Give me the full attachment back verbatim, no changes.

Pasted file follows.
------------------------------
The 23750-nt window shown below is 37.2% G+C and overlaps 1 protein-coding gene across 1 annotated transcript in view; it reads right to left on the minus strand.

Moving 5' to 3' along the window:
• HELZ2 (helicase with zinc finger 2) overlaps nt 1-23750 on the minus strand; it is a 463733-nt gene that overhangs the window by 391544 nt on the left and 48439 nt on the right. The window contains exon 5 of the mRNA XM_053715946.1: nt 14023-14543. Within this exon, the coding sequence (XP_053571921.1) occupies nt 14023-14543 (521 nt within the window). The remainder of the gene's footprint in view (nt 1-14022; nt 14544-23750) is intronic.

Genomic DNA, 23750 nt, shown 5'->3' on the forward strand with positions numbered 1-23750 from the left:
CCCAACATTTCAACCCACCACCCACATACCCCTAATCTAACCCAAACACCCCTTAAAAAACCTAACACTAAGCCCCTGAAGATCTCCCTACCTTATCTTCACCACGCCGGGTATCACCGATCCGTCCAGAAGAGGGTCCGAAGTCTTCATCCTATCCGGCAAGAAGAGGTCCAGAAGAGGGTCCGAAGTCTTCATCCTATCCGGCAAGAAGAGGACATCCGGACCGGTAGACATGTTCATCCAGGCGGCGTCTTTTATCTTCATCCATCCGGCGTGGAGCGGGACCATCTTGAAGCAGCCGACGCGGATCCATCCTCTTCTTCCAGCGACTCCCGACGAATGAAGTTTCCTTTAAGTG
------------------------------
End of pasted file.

The 23750-nt window shown below is 37.2% G+C and overlaps 1 protein-coding gene across 1 annotated transcript in view; it reads right to left on the minus strand.

Moving 5' to 3' along the window:
• HELZ2 (helicase with zinc finger 2) overlaps nt 1-23750 on the minus strand; it is a 463733-nt gene that overhangs the window by 391544 nt on the left and 48439 nt on the right. The window contains exon 5 of the mRNA XM_053715946.1: nt 14023-14543. Within this exon, the coding sequence (XP_053571921.1) occupies nt 14023-14543 (521 nt within the window). The remainder of the gene's footprint in view (nt 1-14022; nt 14544-23750) is intronic.

Genomic DNA, 23750 nt, shown 5'->3' on the forward strand with positions numbered 1-23750 from the left:
CCCAACATTTCAACCCACCACCCACATACCCCTAATCTAACCCAAACACCCCTTAAAAAACCTAACACTAAGCCCCTGAAGATCTCCCTACCTTATCTTCACCACGCCGGGTATCACCGATCCGTCCAGAAGAGGGTCCGAAGTCTTCATCCTATCCGGCAAGAAGAGGTCCAGAAGAGGGTCCGAAGTCTTCATCCTATCCGGCAAGAAGAGGACATCCGGACCGGTAGACATGTTCATCCAGGCGGCGTCTTTTATCTTCATCCATCCGGCGTGGAGCGGGACCATCTTGAAGCAGCCGACGCGGATCCATCCTCTTCTTCCAGCGACTCCCGACGAATGAAGTTTCCTTTAAGTG